A Rant and a Prayer



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Saint Louis University’s observance of V-Day, a global effort to raise money to end violence against girls and women, ended prematurely last night with a standing-room-only performance of Eve Ensler’s The Vagina Monologues at Jazz at the Bistro on Washington Avenue.

V-Day had been scheduled to continue its run through the weekend with two performances of another Ensler play, A Monologue, A Memory, A Rant, and A Prayer, at Tegler Hall on SLU’s campus. But last Friday, the department of Student Life informed officers of Una, the women’s group responsible for V-Day, that, while they had permission to use the space, they’d never been authorized to perform the play itself.

Two administrators, Scott Smith and Donna Bess, particularly objected to one monologue that begins “Black vagina” and suggested the actors say “black woman” instead. The students refused. “If you omit the word, you lose the message,” explained Emma Schartner, a co-producer of V-Day and the director of A Monologue.

Schartner acknowledges that she and her fellow V-Day organizers should have been more careful about securing permission to perform A Monologue, but she believes the true issue is about objections to the play itself. “While procedure is important, censorship is as well,” she said. “We will not be silenced.”

“I don’t understand the problem,” said Danielle Smith, one of the three actresses who were to have performed the controversial monologue. “It’s a powerful piece. As a black woman, it’s a way of saying, ‘Yeah! I’m here!’ Those words are empowering.”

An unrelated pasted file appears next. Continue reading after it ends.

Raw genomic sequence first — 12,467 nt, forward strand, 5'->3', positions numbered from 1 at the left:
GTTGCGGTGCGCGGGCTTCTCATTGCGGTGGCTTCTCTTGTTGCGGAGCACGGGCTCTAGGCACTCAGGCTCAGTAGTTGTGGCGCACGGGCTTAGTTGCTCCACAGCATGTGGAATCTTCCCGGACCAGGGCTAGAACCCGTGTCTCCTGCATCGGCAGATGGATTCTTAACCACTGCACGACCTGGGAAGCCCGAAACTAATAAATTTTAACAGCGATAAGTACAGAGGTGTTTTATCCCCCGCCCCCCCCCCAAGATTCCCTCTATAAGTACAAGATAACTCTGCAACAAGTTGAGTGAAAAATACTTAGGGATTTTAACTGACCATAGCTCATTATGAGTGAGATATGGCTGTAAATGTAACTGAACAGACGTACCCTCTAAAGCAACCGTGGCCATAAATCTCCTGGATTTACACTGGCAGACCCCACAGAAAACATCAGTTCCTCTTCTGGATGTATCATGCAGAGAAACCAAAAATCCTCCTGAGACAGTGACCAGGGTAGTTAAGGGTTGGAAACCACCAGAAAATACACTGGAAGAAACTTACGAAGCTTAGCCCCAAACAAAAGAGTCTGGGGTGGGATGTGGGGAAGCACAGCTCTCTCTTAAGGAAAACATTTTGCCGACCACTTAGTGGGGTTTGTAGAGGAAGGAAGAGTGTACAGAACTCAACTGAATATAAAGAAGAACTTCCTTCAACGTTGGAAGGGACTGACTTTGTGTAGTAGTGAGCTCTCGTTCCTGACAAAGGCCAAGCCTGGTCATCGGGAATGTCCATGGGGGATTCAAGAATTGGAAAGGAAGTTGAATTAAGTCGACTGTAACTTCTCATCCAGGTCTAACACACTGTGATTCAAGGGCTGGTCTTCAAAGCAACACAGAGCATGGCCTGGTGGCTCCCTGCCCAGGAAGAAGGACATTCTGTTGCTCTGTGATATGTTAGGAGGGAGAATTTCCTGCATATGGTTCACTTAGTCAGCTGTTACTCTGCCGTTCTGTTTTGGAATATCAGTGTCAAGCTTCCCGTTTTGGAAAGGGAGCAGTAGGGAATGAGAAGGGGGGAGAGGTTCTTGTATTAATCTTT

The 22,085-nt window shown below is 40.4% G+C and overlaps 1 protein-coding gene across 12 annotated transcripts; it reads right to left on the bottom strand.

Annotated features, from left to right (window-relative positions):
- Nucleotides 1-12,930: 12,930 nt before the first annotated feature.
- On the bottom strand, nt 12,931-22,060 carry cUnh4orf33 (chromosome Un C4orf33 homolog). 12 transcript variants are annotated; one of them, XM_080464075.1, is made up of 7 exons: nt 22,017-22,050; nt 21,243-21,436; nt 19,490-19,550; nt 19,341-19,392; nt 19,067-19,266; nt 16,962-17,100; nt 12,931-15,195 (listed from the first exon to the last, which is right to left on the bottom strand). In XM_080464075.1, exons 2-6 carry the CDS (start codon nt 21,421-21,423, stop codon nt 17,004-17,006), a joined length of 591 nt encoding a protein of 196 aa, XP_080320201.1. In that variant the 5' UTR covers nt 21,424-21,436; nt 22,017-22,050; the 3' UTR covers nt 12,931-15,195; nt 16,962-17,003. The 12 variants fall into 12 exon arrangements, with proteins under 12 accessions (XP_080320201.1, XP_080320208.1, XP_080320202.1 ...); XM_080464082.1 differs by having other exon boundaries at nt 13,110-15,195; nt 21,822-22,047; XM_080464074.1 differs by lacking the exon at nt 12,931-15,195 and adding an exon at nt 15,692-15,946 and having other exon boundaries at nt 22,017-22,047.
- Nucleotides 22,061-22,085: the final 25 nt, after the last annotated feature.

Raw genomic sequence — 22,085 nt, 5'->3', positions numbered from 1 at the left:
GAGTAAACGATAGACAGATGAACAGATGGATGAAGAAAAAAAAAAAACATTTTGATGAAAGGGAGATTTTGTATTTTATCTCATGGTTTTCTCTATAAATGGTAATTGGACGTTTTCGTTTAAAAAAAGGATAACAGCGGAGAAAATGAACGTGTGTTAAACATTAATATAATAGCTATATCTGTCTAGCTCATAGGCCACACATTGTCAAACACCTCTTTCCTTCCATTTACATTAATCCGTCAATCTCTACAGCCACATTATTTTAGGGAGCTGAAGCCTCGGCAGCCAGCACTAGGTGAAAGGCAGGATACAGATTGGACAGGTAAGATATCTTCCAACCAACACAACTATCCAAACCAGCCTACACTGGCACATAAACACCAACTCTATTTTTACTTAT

This is not the first controversy facing this year’s V-Day. SLU’s administration banned The Vagina Monologues from campus in the fall of 2006. Students had performed the play each February since 2000, but Provost Joseph Weixlmann decided to stop funding the production.

“Among other things, producing the same play -- any play -- year after year gets old,” Weixlmann said at the time. Una moved The Vagina Monologues to Jazz at the Bistro and this year planned to substitute an on-campus production of A Monologue until that, too, was cancelled.

Thus, last night’s performance of The Vagina Monologues became a forum for protest. Cast members marched onstage bearing note cards that read: “Stop censorship!”

“We are having V-Day this year without the official support of the university,” announced the play’s director Alejandra Iberico Lozada. “A Monologue, A Memory, A Rant, and A Prayer was meant to be an alternative to The Vagina Monologues. But we’ve been kicked off campus.” Iberico Lozada urged the audience to sign their names to letters of support for V-Day that had been placed on chairs.

Una plans to donate all the profits from the V-Day shows to the Catholic Workers’ Karen House and the Women’s Safe House, both in St. Louis, and to women in New Orleans and the Gulf Coast who has been displaced by Hurricane Katrina. Last year V-Day raised $8,000.

SLU’s administration offered no comment on the situation.

“Sadly, this is typical of SLU’s administration,” said Ian Darnell, another cast member of A Monologue. “You have to peel through lies and double-talk to get to their motivation. They have rich donors who are reactionary and subscribe to narrow-minded, outdated version of Catholicism. They think women’s independence and demonstration of sexuality is wrong, and they use their power to get the administration to go along.”

-Aimee Levitt

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